Experiencing Hurst from home

Marina Boyle, Editor in chief

Although most of us are happy to be back at the Hurst, for some students, returning to campus during a pandemic was simply not an option. What is it like to be experiencing the Hurst experience from home?

For students Lauren Rogus, Evan Medvec and Ben VanHook, the experience of doing this semester remotely has been an interesting one.

Rogus is a senior Education major who is at home in the Pittsburgh area. “I chose to stay home this semester due to some health issues. I am currently seeing doctors and I would have to leave campus multiple times through the semester,” Rogus said.

“Academically it has been an adjustment to keep up a good schedule when not in classes, but socially I am trying to FaceTime friends and text people. I feel that social media has actually helped me stay in contact and updated on what my friends are up to,” said Rogus. “I feel the experience has been great so far because I am enjoying my more comfortable clothes as I go to virtual classes and enjoy seating comfortably at home rather than in a classroom.”

Medvec is a sophomore Intelligence Studies major who also stayed home because of medical reasons.

“Being compromised, I thought this was the best course of action for myself and my family. I feel that Mercyhurst has tried their best to take precautions to make everyone feel somewhat safe on campus. Academics and social interaction have been harder during this remote semester. I miss being in the classroom and feeling the rigor that only a classroom can offer,” Medvec said.

Medvec also misses the interaction of a classroom, which includes body language and being able to see all classmates at once.

“I feel as if the organic interaction is a little harder, but I am so thankful for my friends and their ability to keep me involved even if I am off campus,” Medvec said.

Ben VanHook, a senior Political Science and Psychology major, concurs.

“The biggest barrier aside from the technological issues that sometimes occur is not interrupt-ing people over Zoom because you never know when others are going to start talking,” said VanHook.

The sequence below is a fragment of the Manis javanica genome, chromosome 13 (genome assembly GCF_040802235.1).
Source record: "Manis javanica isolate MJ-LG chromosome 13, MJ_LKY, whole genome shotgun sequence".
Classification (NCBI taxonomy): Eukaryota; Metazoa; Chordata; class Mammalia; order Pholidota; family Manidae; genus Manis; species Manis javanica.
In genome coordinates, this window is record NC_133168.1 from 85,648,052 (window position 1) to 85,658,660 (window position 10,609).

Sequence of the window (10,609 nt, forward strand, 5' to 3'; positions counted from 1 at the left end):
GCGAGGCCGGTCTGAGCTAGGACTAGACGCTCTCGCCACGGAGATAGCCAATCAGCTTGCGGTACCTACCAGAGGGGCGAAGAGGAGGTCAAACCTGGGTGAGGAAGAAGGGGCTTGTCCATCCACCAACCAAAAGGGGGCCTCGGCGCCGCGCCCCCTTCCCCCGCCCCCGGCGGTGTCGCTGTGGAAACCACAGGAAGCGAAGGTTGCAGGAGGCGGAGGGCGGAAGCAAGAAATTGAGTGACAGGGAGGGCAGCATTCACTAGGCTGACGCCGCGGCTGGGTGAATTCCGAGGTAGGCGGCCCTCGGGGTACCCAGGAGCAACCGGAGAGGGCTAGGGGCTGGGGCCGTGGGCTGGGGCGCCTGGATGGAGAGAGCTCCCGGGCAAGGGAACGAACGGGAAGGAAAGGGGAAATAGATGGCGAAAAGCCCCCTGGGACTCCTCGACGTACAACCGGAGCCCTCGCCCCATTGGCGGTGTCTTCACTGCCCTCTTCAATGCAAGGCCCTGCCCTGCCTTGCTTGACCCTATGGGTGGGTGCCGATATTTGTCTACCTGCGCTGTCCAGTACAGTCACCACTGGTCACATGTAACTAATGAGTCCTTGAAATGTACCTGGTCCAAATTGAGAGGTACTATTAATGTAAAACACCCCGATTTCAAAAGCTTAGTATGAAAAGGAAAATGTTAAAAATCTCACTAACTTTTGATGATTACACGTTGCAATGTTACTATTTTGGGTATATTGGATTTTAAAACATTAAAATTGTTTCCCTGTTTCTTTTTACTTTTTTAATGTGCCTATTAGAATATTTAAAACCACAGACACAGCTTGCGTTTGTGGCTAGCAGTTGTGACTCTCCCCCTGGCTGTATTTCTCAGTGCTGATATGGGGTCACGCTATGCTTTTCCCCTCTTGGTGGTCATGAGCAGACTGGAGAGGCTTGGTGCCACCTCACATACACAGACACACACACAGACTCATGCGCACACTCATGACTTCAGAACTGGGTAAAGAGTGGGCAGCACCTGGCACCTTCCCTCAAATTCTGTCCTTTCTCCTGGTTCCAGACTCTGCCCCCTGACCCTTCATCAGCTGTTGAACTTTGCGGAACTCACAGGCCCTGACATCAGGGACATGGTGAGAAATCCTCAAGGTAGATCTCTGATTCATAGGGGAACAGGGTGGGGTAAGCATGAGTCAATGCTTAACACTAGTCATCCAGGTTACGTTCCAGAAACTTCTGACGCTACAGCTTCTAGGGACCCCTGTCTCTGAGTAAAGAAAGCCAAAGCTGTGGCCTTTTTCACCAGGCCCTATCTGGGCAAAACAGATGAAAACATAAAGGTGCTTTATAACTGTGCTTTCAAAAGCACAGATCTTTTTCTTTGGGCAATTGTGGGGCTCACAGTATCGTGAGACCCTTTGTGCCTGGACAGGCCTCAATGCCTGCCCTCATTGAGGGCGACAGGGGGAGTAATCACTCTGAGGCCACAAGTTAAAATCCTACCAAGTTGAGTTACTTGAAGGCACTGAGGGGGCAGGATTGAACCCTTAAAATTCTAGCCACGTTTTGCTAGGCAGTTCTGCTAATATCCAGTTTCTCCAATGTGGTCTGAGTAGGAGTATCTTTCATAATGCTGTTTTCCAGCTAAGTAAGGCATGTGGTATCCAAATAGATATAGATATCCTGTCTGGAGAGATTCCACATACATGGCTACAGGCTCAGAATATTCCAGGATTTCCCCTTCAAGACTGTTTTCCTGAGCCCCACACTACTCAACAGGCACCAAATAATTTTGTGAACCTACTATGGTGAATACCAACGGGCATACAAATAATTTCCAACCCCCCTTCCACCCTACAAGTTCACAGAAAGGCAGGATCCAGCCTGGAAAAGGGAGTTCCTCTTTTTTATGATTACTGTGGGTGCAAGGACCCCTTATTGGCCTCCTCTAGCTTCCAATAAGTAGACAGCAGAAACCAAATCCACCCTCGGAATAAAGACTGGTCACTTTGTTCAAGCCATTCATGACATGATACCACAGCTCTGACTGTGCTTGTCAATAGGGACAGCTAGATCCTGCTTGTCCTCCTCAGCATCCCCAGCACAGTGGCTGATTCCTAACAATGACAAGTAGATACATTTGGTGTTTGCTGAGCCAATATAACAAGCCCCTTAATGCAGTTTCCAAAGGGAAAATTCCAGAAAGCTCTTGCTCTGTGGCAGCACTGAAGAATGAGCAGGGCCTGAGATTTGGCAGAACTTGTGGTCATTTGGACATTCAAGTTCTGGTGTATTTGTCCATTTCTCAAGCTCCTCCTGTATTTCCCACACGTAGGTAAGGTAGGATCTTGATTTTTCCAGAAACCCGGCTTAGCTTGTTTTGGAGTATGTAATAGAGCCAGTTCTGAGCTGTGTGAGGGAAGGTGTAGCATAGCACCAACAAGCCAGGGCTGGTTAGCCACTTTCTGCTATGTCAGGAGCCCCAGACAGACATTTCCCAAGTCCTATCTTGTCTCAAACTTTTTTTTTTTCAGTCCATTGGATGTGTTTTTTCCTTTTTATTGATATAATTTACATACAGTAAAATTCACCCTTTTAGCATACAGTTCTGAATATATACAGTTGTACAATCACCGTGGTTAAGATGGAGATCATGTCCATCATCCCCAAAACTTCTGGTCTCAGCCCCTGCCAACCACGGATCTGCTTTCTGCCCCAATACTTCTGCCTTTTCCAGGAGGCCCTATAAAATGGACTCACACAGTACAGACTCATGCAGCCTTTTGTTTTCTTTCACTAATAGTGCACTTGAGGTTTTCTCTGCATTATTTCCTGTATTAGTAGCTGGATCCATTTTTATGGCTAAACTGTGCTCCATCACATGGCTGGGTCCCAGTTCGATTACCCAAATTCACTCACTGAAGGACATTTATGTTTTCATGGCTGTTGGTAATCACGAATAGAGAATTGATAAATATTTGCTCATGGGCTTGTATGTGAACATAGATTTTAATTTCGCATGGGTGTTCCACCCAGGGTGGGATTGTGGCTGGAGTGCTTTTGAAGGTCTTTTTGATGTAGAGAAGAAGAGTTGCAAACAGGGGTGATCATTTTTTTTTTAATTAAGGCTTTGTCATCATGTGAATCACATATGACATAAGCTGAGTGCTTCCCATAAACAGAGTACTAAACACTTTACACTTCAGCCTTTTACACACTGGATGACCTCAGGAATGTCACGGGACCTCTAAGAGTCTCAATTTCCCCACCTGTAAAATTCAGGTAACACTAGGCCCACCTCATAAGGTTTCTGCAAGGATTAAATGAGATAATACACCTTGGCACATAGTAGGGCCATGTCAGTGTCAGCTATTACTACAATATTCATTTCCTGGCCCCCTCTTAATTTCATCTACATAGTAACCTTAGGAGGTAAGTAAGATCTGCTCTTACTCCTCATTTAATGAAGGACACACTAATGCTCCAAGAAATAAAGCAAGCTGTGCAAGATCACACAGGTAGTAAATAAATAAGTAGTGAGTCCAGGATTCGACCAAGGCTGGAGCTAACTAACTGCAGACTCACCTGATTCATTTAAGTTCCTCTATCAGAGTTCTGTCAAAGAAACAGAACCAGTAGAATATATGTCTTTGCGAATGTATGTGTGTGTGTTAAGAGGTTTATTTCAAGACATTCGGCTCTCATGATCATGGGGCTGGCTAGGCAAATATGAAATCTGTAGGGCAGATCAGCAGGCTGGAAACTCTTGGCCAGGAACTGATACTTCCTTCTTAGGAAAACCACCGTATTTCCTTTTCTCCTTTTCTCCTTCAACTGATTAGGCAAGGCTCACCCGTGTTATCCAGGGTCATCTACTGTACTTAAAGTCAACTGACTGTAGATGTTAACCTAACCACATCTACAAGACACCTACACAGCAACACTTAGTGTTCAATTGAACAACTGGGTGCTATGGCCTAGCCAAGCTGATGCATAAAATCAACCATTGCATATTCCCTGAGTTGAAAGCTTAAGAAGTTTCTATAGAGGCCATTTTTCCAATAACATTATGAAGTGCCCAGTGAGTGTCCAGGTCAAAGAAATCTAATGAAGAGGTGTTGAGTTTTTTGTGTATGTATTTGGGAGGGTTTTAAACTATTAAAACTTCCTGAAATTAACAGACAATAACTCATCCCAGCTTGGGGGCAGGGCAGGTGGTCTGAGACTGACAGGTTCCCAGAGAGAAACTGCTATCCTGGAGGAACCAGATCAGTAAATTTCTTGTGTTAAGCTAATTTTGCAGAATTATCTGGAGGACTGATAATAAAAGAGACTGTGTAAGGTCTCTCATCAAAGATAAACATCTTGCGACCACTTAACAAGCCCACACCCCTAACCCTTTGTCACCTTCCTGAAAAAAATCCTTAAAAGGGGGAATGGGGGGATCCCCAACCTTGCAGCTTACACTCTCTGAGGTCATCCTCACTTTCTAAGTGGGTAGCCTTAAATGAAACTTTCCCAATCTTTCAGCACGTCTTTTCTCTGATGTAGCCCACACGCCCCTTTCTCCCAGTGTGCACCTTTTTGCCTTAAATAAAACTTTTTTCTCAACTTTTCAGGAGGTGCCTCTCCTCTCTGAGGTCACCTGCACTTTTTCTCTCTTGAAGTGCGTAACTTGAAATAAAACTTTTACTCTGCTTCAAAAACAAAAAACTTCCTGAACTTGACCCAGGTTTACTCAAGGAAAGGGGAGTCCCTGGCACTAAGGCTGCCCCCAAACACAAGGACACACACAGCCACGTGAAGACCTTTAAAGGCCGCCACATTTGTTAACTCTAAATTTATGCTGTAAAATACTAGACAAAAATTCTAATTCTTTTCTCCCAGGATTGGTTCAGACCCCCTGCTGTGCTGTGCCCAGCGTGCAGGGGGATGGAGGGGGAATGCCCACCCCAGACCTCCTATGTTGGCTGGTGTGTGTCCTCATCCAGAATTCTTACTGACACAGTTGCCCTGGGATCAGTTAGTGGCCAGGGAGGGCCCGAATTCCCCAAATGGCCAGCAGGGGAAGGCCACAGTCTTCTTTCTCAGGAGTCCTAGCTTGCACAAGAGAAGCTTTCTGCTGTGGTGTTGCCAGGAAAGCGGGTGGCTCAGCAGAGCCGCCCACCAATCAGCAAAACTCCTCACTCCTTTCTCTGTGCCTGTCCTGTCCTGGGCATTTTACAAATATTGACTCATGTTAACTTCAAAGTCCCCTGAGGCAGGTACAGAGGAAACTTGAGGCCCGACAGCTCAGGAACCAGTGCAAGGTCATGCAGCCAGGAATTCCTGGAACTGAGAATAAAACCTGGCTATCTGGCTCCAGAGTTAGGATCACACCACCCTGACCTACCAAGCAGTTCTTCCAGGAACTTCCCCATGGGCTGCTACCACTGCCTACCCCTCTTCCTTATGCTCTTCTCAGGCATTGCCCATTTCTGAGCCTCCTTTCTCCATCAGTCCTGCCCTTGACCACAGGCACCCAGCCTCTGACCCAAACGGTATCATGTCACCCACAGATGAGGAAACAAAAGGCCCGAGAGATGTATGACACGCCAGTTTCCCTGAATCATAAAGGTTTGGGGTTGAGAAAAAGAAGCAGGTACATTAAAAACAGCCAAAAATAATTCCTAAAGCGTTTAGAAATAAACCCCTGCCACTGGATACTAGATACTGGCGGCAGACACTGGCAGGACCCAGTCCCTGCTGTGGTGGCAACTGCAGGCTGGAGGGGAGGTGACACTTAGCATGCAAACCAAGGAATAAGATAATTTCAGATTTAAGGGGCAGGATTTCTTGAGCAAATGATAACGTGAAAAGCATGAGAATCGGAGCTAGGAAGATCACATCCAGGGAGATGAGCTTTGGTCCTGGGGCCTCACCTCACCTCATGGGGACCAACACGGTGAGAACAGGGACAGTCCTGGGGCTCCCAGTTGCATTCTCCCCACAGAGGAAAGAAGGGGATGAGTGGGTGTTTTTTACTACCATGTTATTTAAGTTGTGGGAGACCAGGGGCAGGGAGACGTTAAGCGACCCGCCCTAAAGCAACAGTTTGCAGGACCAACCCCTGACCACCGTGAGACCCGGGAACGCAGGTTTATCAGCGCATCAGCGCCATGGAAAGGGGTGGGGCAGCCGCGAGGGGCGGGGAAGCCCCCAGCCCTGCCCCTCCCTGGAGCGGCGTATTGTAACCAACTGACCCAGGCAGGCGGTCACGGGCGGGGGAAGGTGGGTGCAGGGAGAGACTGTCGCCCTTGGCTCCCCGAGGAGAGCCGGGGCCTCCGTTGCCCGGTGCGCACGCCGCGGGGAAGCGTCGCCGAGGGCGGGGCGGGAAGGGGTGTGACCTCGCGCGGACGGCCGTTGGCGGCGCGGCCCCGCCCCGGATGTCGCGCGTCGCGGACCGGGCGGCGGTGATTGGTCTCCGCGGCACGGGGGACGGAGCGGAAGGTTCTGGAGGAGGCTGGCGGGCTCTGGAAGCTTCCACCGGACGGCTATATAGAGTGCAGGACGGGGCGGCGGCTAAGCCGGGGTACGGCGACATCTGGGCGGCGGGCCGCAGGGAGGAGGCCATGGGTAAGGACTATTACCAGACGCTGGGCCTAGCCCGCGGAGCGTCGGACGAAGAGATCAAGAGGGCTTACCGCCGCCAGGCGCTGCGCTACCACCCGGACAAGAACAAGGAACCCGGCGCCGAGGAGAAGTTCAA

However, VanHook’s academic experience has been good overall.

“I had a few reasons to stay home. I did not want to get sick and I did not want to get anyone else sick. I also felt I had a moral duty to protect people by staying home and limiting exposure with others,” said VanHook. “It has been fine academically for me. A few of my classes are using an A/B model, and a few are virtual only. I have been able to participate and communicate in class as I normally would.”

One of the biggest questions many people would have for these students is how they are staying involved socially, rather than academically. How are they staying connected to MU?

“I am actually working as the KDP president remotely for this semester. I am organizing meetings on Teams and Zoom, continuing my work as an Ambassador Historian and helping to organize and lead Carpe Diem 16 by going to virtual meetings,” said Rogus.

Medvec is continuing to interact with RSCOs and follow Mercyhurst social media.

“It’s been difficult not being with people, but I have tried to form study groups, attend club meetings and interact with people as much as I can. I may submit a poem to LUMEN to review. Finding social things to do can be difficult though,” said VanHook.

All three are hopeful about their return to the Hurst.

“I definitely think Mercyhurst has done better than many schools in their reopening projects. Despite recently having a few cases, they have been able to isolate those individuals successfully,” VanHook said.